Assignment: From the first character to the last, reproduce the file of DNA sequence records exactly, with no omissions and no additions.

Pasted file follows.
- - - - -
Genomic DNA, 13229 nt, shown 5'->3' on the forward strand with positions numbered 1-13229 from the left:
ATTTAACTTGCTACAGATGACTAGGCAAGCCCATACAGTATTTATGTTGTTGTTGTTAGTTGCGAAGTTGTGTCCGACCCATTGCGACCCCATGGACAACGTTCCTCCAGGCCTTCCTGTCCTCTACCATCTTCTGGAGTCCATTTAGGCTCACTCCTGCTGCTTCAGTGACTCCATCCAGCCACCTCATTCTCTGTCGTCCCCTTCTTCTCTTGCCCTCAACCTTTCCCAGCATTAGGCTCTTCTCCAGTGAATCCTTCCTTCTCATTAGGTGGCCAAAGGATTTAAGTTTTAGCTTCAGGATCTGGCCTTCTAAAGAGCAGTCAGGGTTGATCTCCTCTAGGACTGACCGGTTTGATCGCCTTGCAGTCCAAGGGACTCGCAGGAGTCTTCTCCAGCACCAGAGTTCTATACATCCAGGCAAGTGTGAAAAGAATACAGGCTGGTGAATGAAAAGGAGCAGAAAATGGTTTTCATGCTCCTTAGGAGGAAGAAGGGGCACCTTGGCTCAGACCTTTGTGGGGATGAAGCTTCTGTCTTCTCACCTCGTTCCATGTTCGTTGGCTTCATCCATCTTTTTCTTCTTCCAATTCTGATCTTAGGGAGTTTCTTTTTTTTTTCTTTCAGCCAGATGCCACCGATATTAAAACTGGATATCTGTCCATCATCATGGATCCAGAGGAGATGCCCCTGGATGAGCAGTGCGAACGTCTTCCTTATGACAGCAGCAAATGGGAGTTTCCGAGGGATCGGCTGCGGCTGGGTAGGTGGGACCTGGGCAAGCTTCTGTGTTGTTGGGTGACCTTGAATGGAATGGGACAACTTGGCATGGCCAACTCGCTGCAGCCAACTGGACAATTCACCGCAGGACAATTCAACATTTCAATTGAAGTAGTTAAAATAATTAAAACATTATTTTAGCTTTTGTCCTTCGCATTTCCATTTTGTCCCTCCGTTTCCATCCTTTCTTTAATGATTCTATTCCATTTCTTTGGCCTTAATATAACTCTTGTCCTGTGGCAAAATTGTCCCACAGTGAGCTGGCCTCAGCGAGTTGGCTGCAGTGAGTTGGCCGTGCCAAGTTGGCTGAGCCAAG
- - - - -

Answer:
Genomic DNA, 13229 nt, shown 5'->3' on the forward strand with positions numbered 1-13229 from the left:
ATTTAACTTGCTACAGATGACTAGGCAAGCCCATACAGTATTTATGTTGTTGTTGTTAGTTGCGAAGTTGTGTCCGACCCATTGCGACCCCATGGACAACGTTCCTCCAGGCCTTCCTGTCCTCTACCATCTTCTGGAGTCCATTTAGGCTCACTCCTGCTGCTTCAGTGACTCCATCCAGCCACCTCATTCTCTGTCGTCCCCTTCTTCTCTTGCCCTCAACCTTTCCCAGCATTAGGCTCTTCTCCAGTGAATCCTTCCTTCTCATTAGGTGGCCAAAGGATTTAAGTTTTAGCTTCAGGATCTGGCCTTCTAAAGAGCAGTCAGGGTTGATCTCCTCTAGGACTGACCGGTTTGATCGCCTTGCAGTCCAAGGGACTCGCAGGAGTCTTCTCCAGCACCAGAGTTCTATACATCCAGGCAAGTGTGAAAAGAATACAGGCTGGTGAATGAAAAGGAGCAGAAAATGGTTTTCATGCTCCTTAGGAGGAAGAAGGGGCACCTTGGCTCAGACCTTTGTGGGGATGAAGCTTCTGTCTTCTCACCTCGTTCCATGTTCGTTGGCTTCATCCATCTTTTTCTTCTTCCAATTCTGATCTTAGGGAGTTTCTTTTTTTTTTCTTTCAGCCAGATGCCACCGATATTAAAACTGGATATCTGTCCATCATCATGGATCCAGAGGAGATGCCCCTGGATGAGCAGTGCGAACGTCTTCCTTATGACAGCAGCAAATGGGAGTTTCCGAGGGATCGGCTGCGGCTGGGTAGGTGGGACCTGGGCAAGCTTCTGTGTTGTTGGGTGACCTTGAATGGAATGGGACAACTTGGCATGGCCAACTCGCTGCAGCCAACTGGACAATTCACCGCAGGACAATTCAACATTTCAATTGAAGTAGTTAAAATAATTAAAACATTATTTTAGCTTTTGTCCTTCGCATTTCCATTTTGTCCCTCCGTTTCCATCCTTTCTTTAATGATTCTATTCCATTTCTTTGGCCTTAATATAACTCTTGTCCTGTGGCAAAATTGTCCCACAGTGAGCTGGCCTCAGCGAGTTGGCTGCAGTGAGTTGGCCGTGCCAAGTTGGCTGAGCCAAG